Positive cash flow is the lifeblood of your veterinary business, but there is much more to managing cash flow of your hospital than just looking at the balance in your bank account.
This guinea pig knows she has positive cash flow, so she's cool with spending a few bucks on a cool piggy bank. (mariesacha/stock.adobe.com)Running a business seems straightforward enough: Revenue comes in, bills get paid and the business owner takes home lots of money. Right? If only it were that simple!
Cash (management) is king
Cash flow management is vital to small business success, yet poor cash management is the bane of organizations of all types and sizes. Just like not paying attention to your household budget, poor cash management in your veterinary practice can mean living from deposit to deposit and always trying to catch up to meet expenses.
… poor cash management in your veterinary practice can mean living from deposit to deposit and always trying to catch up to meet expenses.
Positive cash flow is about controlling recurring costs, speeding up (and actually receiving) payments and making sure that your balance sheet is in order. For veterinary practices, that encompasses many things. We need to set reasonable revenue projections. We need to proactively bring clients to the practice. We need to learn how to market our practices effectively. We need to make it easy for owners to connect with us and easy for them to pay us for the services we provide. We need to stay on top of late-paying or nonpaying clients by reviewing the accounts receivable schedule.
Your practice management software and accounting software can provide management reports that can help you, but you have to ask for the reports and then look at them. It's up to you to make appropriate decisions as to how to work with the information you have.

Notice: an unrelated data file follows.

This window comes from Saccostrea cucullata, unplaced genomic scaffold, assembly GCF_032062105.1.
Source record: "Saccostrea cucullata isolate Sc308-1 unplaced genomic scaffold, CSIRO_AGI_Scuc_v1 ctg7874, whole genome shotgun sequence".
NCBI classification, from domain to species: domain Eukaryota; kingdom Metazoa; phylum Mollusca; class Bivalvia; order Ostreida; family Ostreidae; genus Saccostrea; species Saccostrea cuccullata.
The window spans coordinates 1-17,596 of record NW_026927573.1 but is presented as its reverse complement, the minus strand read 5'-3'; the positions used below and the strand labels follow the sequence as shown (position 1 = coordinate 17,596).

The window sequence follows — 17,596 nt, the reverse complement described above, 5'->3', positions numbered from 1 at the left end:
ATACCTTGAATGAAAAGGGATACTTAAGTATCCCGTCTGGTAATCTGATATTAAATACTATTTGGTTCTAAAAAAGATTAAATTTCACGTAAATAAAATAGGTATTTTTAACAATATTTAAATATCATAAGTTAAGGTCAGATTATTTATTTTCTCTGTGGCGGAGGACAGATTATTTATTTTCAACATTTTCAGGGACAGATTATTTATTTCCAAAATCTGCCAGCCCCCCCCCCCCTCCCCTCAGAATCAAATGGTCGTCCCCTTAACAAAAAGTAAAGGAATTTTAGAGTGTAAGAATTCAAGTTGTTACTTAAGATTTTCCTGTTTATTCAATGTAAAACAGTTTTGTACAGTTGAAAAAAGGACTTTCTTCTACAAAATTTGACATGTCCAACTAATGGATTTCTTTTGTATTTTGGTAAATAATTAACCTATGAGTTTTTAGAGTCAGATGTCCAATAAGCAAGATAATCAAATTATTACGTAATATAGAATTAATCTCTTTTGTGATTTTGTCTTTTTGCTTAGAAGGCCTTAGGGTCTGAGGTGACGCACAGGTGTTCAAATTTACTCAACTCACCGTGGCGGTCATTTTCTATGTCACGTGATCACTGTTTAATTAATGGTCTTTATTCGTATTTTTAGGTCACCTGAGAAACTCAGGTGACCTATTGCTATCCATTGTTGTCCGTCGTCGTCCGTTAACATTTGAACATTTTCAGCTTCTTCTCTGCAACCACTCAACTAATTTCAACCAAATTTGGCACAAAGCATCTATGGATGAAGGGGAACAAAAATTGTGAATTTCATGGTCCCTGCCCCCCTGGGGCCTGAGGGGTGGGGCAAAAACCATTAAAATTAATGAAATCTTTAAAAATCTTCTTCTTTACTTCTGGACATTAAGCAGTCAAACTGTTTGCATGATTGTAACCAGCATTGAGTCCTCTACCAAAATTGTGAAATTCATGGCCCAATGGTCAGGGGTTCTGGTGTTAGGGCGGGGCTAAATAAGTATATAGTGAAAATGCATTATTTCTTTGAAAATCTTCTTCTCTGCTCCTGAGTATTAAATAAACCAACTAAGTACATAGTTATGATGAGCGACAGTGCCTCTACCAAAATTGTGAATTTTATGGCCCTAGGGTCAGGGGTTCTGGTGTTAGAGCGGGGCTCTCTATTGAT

A checklist to maximize cash flow
• Do you accept all major credit cards? American Express may be costly for your practice, but many times your best clients prefer this card.
• Do you use automatic payments for recurring expenses? Be sure to monitor your invoices weekly or monthly.
• Do you track your account receivable schedule? Make the information available to your entire team, and train them all how to deal with late payers.
• Do you have a line of credit? Use it appropriately to get your through slow times.
• Do you let clients pay multiple ways? There are companies that can assist clients who need help with paying for services. CareCredit and ScratchPay are two examples.
• Do you know your cash flow statement? Your cash flow schedule is the financial statement that owners and accountants rarely use. Warren Buffett says it's the first statement he looks at when considering whether to add a company to his portfolio. I say, if it's good enough for Buffett, maybe I can learn something.
Be persistent. Make monitoring cash flow part of your weekly or at least monthly meetings with your team and absolutely with your financial advisor, consultant or accountant. They can help you set up processes to manage and improve cash flow.
Elise Lacher, CPA, is co-founder of Strategic Veterinary Consulting.